such a pretty green
candies, wallpaper and paint
too bad it kills you
senryu by M. Nakazato LaFreniere
Arsenic in history and art
Arsenic is everywhere: in the air, in the soil, in water and food. You have arsenic in your body. It’s a fact of life. However, arsenic in certain forms and above a certain quantity kills. So arsenic giving a brilliant emerald hue in a wallpaper won’t kill. But mix that wallpaper
with a damp British climate and add the ensuing growth of fungus, this combination results in the arsenic expelled as a poisonous arsine gas killing the inhabits or if the inhabitants survived, inducing or contributing to cancer and other diseases.
Napoleon, in exile, demanded the house be papered in his favorite color, green. Later he died of stomach cancer. Recently arsenic was found increase the risk of gastic carcinoma. Coupled withe findings that Napoleon’s hair had significant amounts of arsenic, historians now widely believed his wallpaper contributed to his death.
Arsenic imparts such a pretty emerald hue to paints that painters loved it. First the pigment Scheele’s Green became popular and then later Paris Green because it lasted longer. Among many others, Van Gogh, Monet, Gauguin, Renoir, Cezanne and Picasso used Paris Green pigment also known as Emerald Green, Veronese green, Schweinfurt green, Mitis green, Vienna green, and Imperial green. Paris Green may have caused or contributed to Monet’s blindness and Cezanne’s diabetes. It was so common that even today if you buy odd lots of oil paints at ebay and estate sales, you might find used green paint tubes containing arsenic.
Decorators, craftsmen, manufacturers and wallpaperers refused to believe in the “Arsenic Scare”. Some would even lick the wallpaper to prove to their patrons it was perfectly safe. William Morris, who designed a wallpaper using Scheele’s Green, complained, “it is hardly possible to imagine….a greater folly…than the arsenic scare.”
Arsenic was thought so safe that white arsenic powder, chalk and vinegar mixed together were drank by Victorian women hoping to whiten their complexions. Women also rubbed the arsenic into their face. Arsenic was even used to dye dresses green. No wonder so many women were prone to fainting at the drop of a hat.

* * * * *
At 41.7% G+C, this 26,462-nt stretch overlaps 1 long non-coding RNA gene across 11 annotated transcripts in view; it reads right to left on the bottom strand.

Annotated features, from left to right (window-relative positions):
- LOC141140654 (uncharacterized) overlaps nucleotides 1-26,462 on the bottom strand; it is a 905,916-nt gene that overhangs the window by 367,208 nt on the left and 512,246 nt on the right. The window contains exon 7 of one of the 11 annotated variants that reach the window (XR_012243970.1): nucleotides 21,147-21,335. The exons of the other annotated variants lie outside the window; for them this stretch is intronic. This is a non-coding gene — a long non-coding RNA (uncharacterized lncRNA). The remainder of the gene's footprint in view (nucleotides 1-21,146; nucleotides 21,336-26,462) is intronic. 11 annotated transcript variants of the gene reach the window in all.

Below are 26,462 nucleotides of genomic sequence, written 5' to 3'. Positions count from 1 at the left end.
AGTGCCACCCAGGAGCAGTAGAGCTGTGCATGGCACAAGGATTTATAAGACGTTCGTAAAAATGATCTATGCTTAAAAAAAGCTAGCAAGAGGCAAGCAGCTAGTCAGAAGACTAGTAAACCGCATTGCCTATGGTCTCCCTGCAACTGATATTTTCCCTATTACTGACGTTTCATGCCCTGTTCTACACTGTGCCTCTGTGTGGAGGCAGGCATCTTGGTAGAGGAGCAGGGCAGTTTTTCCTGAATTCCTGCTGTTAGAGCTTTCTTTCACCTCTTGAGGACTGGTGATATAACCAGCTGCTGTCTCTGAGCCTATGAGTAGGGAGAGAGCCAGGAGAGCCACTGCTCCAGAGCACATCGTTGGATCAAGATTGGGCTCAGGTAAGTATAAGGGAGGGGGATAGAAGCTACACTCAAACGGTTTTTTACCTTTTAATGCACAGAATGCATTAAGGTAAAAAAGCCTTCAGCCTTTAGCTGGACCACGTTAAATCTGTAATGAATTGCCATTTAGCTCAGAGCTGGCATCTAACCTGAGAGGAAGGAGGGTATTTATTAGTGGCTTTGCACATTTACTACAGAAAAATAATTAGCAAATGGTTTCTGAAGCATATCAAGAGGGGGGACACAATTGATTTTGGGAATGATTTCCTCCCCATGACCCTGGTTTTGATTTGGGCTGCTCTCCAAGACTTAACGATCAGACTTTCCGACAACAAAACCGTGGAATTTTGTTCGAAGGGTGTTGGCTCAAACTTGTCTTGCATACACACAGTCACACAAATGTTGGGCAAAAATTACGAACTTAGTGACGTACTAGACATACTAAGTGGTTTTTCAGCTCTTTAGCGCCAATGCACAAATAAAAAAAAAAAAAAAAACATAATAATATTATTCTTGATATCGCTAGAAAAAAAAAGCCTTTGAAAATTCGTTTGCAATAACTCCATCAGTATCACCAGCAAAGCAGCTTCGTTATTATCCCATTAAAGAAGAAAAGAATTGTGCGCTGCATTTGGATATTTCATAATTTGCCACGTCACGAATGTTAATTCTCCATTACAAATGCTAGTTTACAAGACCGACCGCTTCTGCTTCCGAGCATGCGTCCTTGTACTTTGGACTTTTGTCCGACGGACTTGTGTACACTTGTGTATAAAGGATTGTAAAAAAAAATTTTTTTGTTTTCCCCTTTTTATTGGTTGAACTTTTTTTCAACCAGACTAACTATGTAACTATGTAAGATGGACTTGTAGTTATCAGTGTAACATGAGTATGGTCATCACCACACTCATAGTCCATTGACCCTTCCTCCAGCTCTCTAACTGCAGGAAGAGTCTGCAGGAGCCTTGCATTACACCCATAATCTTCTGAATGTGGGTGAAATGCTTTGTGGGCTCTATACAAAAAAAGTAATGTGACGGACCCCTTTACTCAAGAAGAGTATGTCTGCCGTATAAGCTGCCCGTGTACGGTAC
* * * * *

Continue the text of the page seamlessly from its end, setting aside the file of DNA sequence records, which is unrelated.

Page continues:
But the times, they were achanging. In 1858, there was a huge scandal in Bradford, England, when a man selling sweets accidentally poisoned more than 200 people. Back in the day, sugar was expensive so they would cut the sugar in candy with other powders like powdered gypsum. William Hardaker bought his candies from Joseph Neal who manufactured the sweets and saved money by cutting the sugar. Joseph Neal, in turn, bought his gypsum aka “daff” from a pharmacist Charles Hodgson. Unfortunately one day Hodson was sick and his assistant William Goddard told Neal the daff was in the attic but Neal fetched the wrong cask. The assistant didn’t catch the error and sold him arsenic trioxide.
Neal’s hired sweetmaker James Appleton fell ill after making the sweets with the arsenic but did not associate it with the candies. Appleton did notice the sweets looked different than usual. Hardaker also noticed the sweets looked different when he picked his order up and received a subsequent discount. He sold 5 pounds of the sweet from his stall that night but due to sampling his own merchandise, he fell ill. Within a day, 21 were day and more than 200 were ill.
William Goddard, Charles Hodgson, Joseph Neal and William Hardaker were all tried for manslaughter. Goodard was found guilty, then acquitted. The charges against the others were withdrawn. However, the scandal resulted in the Pharmacy Act of 1868. To this day, the chemist and druggist is responsible for obtaining the signature of the purchaser for nonmedicinal poisons.
In the 1960’s many countries banned the manufacture of Paris Green.
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Poetics with poisonous plants
dVerse ~ Poets Pub
A Brief History of Color in Art
By Sarah Gottesman, Artsy.net, May 20, 2016
Emerald Green (identified the pigments used in paintings so I could find some paintings using Paris Green)
1858 Bradford sweets poisoning